Originally from Detroit, Professor Grosberg now lives in Manhattan and considers himself a tried and true New Yorker. “I love this city. I love working here, walking through it, and simply being here,” he says.

LAW REVIEW AND OTHER SCHOLARLY PUBLICATIONS

“How Should We Assess Interviewing and Counseling Skills?” 9 International Journal of Clinical Legal Education 57-72 (2006).

“Looking Toward Future Bar Examinations: The Standardized Client?”74 The Bar Examiner 20 (2005).

“Standardized Clients: A Possible Improvement for the Bar Exam (Symposium: Rethinking the Licensing of New Attorneys – An Exploration of Alternatives to the Bar Exam),” 21 Georgia State University Law Review 841–875 (2004).

“Using Mediation to Resolve Residential Co-Op Disputes: The Role of New York Law School (Special Issue: Reflecting on the Legal Issues of Our Times. New York Law School Faculty Presentation Day),” 46 New York Law School Law Review 499–515 (2002–2003).

“Clinical Education in Russia: ‘Da and Nyet,’” 7 Clinical Law Review 469–496 (2001).

“Medical Education Again Provides a Model for Law Schools: The Standardized Patient Becomes the Standardized Client,” 51 Journal of Legal Education 212–234 (2001).

“Should We Test for Interpersonal Lawyering Skills?” 2 Clinical Law Review 349–384 (1996).

“Introduction: Defining Clinical Scholarship,” 35 New York Law School Law Review 1–6 (1990).

“Class Actions and Client-Centered Decision Making,” 40 Syracuse Law Review 709–788 (1989).

“The Buffalo Creek Disaster: An Effective Supplement to a Conventional Civil Procedure Course,” 37 Journal of Legal Education 378–387 (1987).

“Illusion and Reality in Regulating Lawyer Performance: Rethinking Rule 11,” 32 Villanova Law Review 575–690 (1987).

NEWSPAPER ARTICLES, PRACTICE MATERIALS

“Law School Debt and the Practice of Law” (Chair, Report of the Committee on Legal Education and Admission to the Bar), 58 The Record 419 (2003).

“Report in Opposition to the Board of Law Examiners’ Proposal to Increase the Passing Score of the New York Bar Examination” (Chair, Report of the Committee on Legal Education and Admission to the Bar), 58 The Record 97 (2003).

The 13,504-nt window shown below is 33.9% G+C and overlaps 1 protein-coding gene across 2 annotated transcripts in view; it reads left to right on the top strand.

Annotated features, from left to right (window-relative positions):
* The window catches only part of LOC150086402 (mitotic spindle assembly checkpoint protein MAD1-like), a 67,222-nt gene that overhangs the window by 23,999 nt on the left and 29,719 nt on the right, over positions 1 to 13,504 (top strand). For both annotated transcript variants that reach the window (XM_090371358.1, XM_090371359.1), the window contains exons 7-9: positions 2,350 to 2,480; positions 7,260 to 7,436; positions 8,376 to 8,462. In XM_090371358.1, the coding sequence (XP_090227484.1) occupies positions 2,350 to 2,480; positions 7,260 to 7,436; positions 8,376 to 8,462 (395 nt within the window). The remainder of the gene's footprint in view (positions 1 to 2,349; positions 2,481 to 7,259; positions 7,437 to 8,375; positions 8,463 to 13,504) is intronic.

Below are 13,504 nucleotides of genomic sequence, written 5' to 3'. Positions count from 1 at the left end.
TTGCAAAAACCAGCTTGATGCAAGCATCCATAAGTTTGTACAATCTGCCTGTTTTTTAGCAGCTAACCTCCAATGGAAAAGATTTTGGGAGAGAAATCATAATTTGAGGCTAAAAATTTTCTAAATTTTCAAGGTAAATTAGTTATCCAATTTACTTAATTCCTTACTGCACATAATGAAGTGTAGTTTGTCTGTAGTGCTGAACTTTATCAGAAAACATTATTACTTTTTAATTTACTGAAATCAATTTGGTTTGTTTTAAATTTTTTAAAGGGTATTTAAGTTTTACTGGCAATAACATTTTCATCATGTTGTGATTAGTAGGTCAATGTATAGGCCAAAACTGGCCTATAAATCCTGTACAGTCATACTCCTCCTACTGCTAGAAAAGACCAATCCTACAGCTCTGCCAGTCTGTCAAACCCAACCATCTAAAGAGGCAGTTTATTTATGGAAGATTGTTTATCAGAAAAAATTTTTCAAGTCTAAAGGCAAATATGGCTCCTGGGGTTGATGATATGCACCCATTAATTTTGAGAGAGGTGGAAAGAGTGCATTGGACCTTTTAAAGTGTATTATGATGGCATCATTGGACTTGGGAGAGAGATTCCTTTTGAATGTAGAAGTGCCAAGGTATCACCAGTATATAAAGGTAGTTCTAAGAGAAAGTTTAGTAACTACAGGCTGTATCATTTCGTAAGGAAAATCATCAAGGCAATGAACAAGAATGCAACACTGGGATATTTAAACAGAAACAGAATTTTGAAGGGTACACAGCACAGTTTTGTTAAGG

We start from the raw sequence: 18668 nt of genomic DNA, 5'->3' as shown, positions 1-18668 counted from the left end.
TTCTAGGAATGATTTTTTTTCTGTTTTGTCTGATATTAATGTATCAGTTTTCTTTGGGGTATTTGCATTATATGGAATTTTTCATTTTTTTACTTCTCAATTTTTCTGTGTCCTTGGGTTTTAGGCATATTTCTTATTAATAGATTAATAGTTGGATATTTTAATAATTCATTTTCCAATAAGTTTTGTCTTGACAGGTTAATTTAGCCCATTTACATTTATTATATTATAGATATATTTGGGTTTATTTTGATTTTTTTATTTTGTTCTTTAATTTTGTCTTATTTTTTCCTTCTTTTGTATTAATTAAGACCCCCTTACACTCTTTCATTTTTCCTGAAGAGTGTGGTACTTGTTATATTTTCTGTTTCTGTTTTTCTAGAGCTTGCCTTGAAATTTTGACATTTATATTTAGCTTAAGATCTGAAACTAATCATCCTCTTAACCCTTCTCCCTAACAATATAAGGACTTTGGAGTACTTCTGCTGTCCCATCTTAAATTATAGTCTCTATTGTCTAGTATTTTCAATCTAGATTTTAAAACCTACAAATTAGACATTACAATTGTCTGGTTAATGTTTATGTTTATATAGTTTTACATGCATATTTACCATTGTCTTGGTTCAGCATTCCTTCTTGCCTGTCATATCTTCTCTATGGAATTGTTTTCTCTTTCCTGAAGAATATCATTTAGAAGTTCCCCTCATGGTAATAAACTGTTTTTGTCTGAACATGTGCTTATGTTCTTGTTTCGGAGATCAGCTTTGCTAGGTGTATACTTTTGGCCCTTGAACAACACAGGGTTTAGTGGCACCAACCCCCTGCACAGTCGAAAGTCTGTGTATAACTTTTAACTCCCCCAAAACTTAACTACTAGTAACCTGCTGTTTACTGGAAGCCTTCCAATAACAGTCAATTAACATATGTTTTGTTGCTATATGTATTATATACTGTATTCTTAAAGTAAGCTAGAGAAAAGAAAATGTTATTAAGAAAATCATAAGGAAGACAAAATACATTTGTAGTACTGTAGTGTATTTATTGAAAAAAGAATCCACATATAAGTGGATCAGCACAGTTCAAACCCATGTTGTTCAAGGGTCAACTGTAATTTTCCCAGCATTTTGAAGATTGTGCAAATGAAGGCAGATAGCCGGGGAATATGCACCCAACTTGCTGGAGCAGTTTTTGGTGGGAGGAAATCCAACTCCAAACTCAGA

“The Bar Exam: Should the Test Continue in its Current Form or are Alternatives Needed?” New York Law Journal Magazine (Point /Counterpoint), April 2003.

“Public Service Alternative Bar Exam” (Chair, Report of the Committee on Legal Education and Admission to the Bar), www.abcny.org (June 14, 2002). < http://www.abcny.org/pdf/report/Joint%20report%20on%20th%20State%20Bar%20Exam.pdf >.

Essay in “Eight Blocks Away: Memoirs of September 11, 2001,” at 24–29 (New York Law School, 2002).

“The Advantage of Being in NYC,” 14 In Brief 15 (Spring 1996).

“Report on Admission to the Bar in New York in the Twenty-First Century—A Blueprint for Reform” (Reporter for the Committee on Legal Education and Admission to the Bar, Association of the Bar of the City of New York). 47 Record of the Association of the Bar of the City of New York 467–564 (June 1992).

“Selected Documents, Dennis Price et al v. Pittston: The Buffalo Creek Disaster” (New York Law School, 1990).

“Circuit Gives No Guidance in Eastway: The Rule 11 Debate (Sanctions for Baseless Litigation),” 10 National Law Journal 19 (September 9, 1987).

“Cases and Materials for a Lawyering Skills Course in Housing Discrimination Law,” (Columbia Law School, 1982).